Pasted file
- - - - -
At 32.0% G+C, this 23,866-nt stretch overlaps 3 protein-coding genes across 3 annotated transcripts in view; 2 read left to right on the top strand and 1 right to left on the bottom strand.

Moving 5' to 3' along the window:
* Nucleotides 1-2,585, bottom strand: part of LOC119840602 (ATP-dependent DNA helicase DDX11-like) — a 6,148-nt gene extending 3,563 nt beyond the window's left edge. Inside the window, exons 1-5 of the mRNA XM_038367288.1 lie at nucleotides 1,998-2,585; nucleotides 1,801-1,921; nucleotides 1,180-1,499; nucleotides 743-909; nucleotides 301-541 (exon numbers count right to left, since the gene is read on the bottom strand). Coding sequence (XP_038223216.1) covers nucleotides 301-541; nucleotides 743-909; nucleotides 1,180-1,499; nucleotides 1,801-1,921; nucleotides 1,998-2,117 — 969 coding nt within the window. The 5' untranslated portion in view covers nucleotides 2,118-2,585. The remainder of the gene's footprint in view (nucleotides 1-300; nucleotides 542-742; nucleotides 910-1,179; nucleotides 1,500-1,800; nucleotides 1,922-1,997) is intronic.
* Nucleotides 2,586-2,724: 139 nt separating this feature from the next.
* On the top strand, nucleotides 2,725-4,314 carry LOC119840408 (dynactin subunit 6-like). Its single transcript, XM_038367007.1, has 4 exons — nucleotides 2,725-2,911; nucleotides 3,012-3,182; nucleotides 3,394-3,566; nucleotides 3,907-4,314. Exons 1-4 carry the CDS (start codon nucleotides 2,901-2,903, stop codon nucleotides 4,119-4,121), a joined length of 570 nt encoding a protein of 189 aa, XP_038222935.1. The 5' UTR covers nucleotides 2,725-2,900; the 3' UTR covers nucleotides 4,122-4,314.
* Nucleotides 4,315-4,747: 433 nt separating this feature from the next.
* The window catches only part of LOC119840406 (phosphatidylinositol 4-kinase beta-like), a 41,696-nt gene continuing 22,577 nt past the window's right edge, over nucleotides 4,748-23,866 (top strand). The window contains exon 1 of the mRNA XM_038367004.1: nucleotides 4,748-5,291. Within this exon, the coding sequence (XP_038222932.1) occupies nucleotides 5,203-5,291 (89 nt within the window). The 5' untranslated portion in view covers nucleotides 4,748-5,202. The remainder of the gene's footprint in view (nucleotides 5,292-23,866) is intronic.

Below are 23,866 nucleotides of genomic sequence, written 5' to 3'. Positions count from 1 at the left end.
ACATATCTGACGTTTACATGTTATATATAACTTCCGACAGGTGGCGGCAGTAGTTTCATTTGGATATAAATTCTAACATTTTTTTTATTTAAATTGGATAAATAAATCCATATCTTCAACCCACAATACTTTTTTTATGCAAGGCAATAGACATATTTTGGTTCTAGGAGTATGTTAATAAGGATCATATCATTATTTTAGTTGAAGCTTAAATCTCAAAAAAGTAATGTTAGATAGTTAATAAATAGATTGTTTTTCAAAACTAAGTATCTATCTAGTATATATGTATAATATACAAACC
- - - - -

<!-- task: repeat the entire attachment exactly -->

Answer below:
At 32.0% G+C, this 23,866-nt stretch overlaps 3 protein-coding genes across 3 annotated transcripts in view; 2 read left to right on the top strand and 1 right to left on the bottom strand.

Moving 5' to 3' along the window:
* Nucleotides 1-2,585, bottom strand: part of LOC119840602 (ATP-dependent DNA helicase DDX11-like) — a 6,148-nt gene extending 3,563 nt beyond the window's left edge. Inside the window, exons 1-5 of the mRNA XM_038367288.1 lie at nucleotides 1,998-2,585; nucleotides 1,801-1,921; nucleotides 1,180-1,499; nucleotides 743-909; nucleotides 301-541 (exon numbers count right to left, since the gene is read on the bottom strand). Coding sequence (XP_038223216.1) covers nucleotides 301-541; nucleotides 743-909; nucleotides 1,180-1,499; nucleotides 1,801-1,921; nucleotides 1,998-2,117 — 969 coding nt within the window. The 5' untranslated portion in view covers nucleotides 2,118-2,585. The remainder of the gene's footprint in view (nucleotides 1-300; nucleotides 542-742; nucleotides 910-1,179; nucleotides 1,500-1,800; nucleotides 1,922-1,997) is intronic.
* Nucleotides 2,586-2,724: 139 nt separating this feature from the next.
* On the top strand, nucleotides 2,725-4,314 carry LOC119840408 (dynactin subunit 6-like). Its single transcript, XM_038367007.1, has 4 exons — nucleotides 2,725-2,911; nucleotides 3,012-3,182; nucleotides 3,394-3,566; nucleotides 3,907-4,314. Exons 1-4 carry the CDS (start codon nucleotides 2,901-2,903, stop codon nucleotides 4,119-4,121), a joined length of 570 nt encoding a protein of 189 aa, XP_038222935.1. The 5' UTR covers nucleotides 2,725-2,900; the 3' UTR covers nucleotides 4,122-4,314.
* Nucleotides 4,315-4,747: 433 nt separating this feature from the next.
* The window catches only part of LOC119840406 (phosphatidylinositol 4-kinase beta-like), a 41,696-nt gene continuing 22,577 nt past the window's right edge, over nucleotides 4,748-23,866 (top strand). The window contains exon 1 of the mRNA XM_038367004.1: nucleotides 4,748-5,291. Within this exon, the coding sequence (XP_038222932.1) occupies nucleotides 5,203-5,291 (89 nt within the window). The 5' untranslated portion in view covers nucleotides 4,748-5,202. The remainder of the gene's footprint in view (nucleotides 5,292-23,866) is intronic.

Below are 23,866 nucleotides of genomic sequence, written 5' to 3'. Positions count from 1 at the left end.
ACATATCTGACGTTTACATGTTATATATAACTTCCGACAGGTGGCGGCAGTAGTTTCATTTGGATATAAATTCTAACATTTTTTTTATTTAAATTGGATAAATAAATCCATATCTTCAACCCACAATACTTTTTTTATGCAAGGCAATAGACATATTTTGGTTCTAGGAGTATGTTAATAAGGATCATATCATTATTTTAGTTGAAGCTTAAATCTCAAAAAAGTAATGTTAGATAGTTAATAAATAGATTGTTTTTCAAAACTAAGTATCTATCTAGTATATATGTATAATATACAAACC